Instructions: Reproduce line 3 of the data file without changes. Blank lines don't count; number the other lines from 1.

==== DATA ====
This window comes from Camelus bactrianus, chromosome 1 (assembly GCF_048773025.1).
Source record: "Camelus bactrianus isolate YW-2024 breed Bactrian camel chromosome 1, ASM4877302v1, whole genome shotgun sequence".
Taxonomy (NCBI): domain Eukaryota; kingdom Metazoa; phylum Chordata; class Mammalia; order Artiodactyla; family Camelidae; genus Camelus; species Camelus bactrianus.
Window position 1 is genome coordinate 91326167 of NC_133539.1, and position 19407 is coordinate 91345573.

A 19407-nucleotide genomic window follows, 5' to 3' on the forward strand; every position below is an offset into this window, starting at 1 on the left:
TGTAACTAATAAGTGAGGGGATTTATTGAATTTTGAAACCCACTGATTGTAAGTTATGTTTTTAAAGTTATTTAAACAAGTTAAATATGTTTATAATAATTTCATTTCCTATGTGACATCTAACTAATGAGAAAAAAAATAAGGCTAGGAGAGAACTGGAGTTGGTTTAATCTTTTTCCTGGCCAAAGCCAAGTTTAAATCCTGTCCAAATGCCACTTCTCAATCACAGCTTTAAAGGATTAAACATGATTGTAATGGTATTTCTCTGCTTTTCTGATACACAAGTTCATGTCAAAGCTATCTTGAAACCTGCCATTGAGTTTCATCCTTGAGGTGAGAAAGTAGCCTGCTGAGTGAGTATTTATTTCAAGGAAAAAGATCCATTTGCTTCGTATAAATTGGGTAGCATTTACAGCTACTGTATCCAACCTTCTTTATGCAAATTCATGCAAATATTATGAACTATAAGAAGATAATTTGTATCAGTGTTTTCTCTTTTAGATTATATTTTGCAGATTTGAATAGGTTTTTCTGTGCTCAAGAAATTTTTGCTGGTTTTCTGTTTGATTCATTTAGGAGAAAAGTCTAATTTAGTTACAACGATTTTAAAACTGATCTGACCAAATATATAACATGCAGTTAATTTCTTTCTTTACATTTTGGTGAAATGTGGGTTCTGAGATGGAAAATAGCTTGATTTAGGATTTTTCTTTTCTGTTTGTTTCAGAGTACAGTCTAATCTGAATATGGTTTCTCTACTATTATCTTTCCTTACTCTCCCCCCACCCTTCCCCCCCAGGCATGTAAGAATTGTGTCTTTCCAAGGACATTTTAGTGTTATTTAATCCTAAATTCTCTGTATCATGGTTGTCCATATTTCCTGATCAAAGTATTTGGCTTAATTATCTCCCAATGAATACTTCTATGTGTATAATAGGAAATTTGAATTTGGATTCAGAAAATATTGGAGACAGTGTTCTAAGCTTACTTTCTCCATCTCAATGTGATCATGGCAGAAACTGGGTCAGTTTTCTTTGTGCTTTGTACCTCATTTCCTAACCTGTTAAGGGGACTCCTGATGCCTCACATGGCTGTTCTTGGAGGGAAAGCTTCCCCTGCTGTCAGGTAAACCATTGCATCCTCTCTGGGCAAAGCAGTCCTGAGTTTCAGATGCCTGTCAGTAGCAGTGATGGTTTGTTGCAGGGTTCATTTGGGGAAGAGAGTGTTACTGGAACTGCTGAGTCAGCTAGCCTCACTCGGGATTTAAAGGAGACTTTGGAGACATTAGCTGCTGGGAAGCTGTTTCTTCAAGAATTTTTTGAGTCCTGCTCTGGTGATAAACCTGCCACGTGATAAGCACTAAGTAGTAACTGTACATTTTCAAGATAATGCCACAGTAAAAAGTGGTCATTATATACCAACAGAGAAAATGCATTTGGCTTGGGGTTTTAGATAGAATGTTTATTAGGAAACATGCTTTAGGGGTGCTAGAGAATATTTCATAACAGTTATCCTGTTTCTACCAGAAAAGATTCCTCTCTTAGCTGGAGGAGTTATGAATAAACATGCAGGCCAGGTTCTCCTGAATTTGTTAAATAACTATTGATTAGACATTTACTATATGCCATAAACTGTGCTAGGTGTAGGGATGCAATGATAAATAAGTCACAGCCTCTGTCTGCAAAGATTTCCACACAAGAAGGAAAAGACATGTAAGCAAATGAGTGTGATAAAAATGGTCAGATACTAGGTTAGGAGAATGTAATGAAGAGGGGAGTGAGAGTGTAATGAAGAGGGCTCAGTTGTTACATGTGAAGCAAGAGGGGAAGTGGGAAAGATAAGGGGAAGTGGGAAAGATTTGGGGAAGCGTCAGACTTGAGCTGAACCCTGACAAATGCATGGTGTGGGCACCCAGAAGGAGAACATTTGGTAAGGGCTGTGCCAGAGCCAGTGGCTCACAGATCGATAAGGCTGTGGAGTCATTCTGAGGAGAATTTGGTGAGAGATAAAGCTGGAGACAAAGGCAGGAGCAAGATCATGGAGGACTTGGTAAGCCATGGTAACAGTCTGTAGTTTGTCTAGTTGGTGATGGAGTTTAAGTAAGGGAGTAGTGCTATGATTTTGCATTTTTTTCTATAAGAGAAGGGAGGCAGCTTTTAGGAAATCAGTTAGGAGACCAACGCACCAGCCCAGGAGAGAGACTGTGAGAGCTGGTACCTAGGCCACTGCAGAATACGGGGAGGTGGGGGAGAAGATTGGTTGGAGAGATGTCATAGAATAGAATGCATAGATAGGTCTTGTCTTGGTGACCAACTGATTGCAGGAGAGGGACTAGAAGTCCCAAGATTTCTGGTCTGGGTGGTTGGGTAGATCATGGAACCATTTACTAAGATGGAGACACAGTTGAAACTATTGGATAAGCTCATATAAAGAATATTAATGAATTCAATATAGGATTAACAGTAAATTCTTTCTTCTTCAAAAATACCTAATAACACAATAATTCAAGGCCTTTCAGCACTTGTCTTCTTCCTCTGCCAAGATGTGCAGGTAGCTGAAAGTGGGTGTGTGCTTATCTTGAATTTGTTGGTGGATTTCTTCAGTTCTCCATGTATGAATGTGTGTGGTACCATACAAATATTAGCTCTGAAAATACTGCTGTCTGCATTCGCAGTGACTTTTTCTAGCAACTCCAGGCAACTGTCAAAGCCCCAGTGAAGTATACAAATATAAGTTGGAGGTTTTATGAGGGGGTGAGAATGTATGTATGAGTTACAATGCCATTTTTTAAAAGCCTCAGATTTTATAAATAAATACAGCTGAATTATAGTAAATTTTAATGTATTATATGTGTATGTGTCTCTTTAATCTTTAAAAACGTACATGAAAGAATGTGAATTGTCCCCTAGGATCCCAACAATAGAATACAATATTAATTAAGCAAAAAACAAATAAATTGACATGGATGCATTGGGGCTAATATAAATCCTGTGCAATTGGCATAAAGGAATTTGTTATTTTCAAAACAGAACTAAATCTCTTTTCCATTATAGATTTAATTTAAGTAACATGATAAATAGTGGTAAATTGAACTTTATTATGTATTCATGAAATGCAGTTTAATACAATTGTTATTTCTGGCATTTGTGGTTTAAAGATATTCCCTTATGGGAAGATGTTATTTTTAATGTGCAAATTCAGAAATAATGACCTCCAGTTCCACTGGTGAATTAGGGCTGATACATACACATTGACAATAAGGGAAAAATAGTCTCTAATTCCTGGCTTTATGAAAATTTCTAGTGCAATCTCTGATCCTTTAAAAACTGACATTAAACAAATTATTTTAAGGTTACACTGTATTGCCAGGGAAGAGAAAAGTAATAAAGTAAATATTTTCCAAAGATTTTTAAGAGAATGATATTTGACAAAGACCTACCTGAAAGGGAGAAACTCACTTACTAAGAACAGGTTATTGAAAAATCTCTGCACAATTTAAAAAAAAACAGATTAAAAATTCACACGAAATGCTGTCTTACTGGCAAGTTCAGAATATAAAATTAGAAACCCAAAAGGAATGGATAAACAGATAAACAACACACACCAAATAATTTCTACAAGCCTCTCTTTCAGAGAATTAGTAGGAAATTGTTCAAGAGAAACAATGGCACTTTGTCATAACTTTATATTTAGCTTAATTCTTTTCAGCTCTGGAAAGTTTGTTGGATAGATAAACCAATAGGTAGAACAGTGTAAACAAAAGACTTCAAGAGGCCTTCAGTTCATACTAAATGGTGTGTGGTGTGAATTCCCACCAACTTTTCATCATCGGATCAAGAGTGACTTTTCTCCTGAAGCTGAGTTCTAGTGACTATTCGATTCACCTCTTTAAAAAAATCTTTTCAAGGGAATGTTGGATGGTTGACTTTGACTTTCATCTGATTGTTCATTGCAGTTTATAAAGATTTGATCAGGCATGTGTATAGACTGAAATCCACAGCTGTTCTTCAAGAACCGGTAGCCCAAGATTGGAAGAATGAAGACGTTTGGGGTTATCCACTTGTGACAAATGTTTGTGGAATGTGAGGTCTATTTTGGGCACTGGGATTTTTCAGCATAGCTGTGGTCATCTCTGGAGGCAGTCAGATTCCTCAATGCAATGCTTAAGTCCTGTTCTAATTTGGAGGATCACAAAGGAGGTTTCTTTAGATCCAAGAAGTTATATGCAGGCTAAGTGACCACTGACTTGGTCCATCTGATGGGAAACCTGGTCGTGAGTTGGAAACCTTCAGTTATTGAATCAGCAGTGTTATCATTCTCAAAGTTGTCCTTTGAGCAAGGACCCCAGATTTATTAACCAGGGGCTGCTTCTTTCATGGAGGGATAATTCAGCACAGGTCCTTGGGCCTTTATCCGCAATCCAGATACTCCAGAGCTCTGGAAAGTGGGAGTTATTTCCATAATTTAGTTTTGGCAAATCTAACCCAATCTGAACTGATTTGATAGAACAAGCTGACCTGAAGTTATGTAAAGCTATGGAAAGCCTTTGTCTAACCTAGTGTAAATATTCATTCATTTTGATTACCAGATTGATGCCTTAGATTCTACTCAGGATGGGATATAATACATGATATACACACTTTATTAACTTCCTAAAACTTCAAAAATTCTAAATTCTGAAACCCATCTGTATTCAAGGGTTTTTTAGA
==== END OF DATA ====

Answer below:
Taxonomy (NCBI): domain Eukaryota; kingdom Metazoa; phylum Chordata; class Mammalia; order Artiodactyla; family Camelidae; genus Camelus; species Camelus bactrianus.